6. Before the Munsif three persons, Tota Ram, Ratan Lal and Sher Singh, on behalf of respondent No. 3 filed their affidavits and the affidavit of Ratan Lal who was the Lekhpal of the Circle has been relied upon by the Munsif. No objection was raised by the petitioner before the Munsif about the admissibility of their evidence on affidavits. The petitioner did not ask the Munsif to get them summoned and tendered for cross-examination. In my opinion, therefore, it is not open to him now to assert that their evidence on affidavits is inadmissible because they had not been tendered for cross-examination.
7. To my mind, there appears no legal bar on the part of the Civil Court to take evidence on affidavits for deciding the limited question of possession only under Section 146 (IA) of the Code. The proceedings before the Civil Court under this section are not in the nature of a suit as contemplated by Section 6 of the Civil Procedure Code. They are, on the other hand, in continuation of proceedings under Section 145 wherein specific provision has been made for leading evidence on affidavits with certain safeguards. There is no is no reason why the civil Court while deciding a part of that proceeding should not have the power in law to take evidence on affidavits.
8. Even if the proceedings under Section 146 (IA) are held to partake the nature of civil proceedings, there is no legal bar for the Civil Court to entertain evidence by affidavits on any particular fact. Order 19 of the Code of Civil Procedure invests a Civil Court with a power to order any particular fact or facts to be proved by affidavit and authorises the Court at the instance of either party to order the attendance for cross-examination of the deponent In this view of the matter, I am of opinion that no illegality has been committed by the Muasif in entertaining evidence onaffidavits of the parties for deciding the limited question of possession.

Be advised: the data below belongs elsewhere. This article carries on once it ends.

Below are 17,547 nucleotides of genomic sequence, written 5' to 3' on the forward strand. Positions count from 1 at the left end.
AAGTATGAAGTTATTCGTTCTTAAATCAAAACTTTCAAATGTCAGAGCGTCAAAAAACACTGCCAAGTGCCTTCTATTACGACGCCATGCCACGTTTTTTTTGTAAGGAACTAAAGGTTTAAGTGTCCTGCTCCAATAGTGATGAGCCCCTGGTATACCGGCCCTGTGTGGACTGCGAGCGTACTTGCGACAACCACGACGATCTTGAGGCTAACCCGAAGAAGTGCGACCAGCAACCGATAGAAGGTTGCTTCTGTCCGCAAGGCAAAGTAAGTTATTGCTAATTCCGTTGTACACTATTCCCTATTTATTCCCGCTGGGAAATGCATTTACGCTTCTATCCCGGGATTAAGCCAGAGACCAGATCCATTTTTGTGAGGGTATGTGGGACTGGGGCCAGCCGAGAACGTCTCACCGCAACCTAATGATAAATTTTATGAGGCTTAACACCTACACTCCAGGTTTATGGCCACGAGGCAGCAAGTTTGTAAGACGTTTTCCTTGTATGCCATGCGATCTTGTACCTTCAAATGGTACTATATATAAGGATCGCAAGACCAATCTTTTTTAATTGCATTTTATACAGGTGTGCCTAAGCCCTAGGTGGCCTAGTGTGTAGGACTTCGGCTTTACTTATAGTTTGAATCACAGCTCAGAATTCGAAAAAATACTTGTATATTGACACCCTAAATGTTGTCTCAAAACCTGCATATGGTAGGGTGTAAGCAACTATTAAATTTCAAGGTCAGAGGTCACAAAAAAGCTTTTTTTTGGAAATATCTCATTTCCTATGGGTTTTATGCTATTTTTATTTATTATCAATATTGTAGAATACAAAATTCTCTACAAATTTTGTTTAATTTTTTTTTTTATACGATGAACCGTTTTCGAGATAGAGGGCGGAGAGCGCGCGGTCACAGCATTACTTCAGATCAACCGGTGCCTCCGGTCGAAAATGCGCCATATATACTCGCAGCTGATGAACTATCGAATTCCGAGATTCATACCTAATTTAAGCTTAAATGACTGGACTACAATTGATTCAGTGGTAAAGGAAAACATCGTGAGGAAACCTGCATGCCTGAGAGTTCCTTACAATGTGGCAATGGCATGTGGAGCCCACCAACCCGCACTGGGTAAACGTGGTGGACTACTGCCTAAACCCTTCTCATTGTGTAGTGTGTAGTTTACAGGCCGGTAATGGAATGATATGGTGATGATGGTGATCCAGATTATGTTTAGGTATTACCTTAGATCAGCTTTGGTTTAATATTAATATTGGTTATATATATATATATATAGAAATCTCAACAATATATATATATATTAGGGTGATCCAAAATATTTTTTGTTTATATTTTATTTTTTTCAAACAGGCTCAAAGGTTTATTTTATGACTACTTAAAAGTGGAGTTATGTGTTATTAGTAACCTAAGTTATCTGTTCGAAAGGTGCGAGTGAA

9. There is another aspect of the question. Even if the three affidavits which were filed on behalf ofthe respondent No, 3 before the Munsif are excluded from consideration, there still remains documentary and oral evidence on the record on which the finding of possession is based. It is, therefore, not a case where the impugned order can be said to be based on no evidence at all.
10. The Legislature by providing that no appeal review or revision shall lie from any such finding of the Civil Court has given a finality to these proceedings. In my opinion, therefore, it will not be expedient to allow the finding of the Munsif to be challenged in these proceedings specially when an alternative remedy is available to the petitioner by way of a civil suit.
11. The petition is dismissed with costs. Thestay order dated 13-7-1962 stands vacated.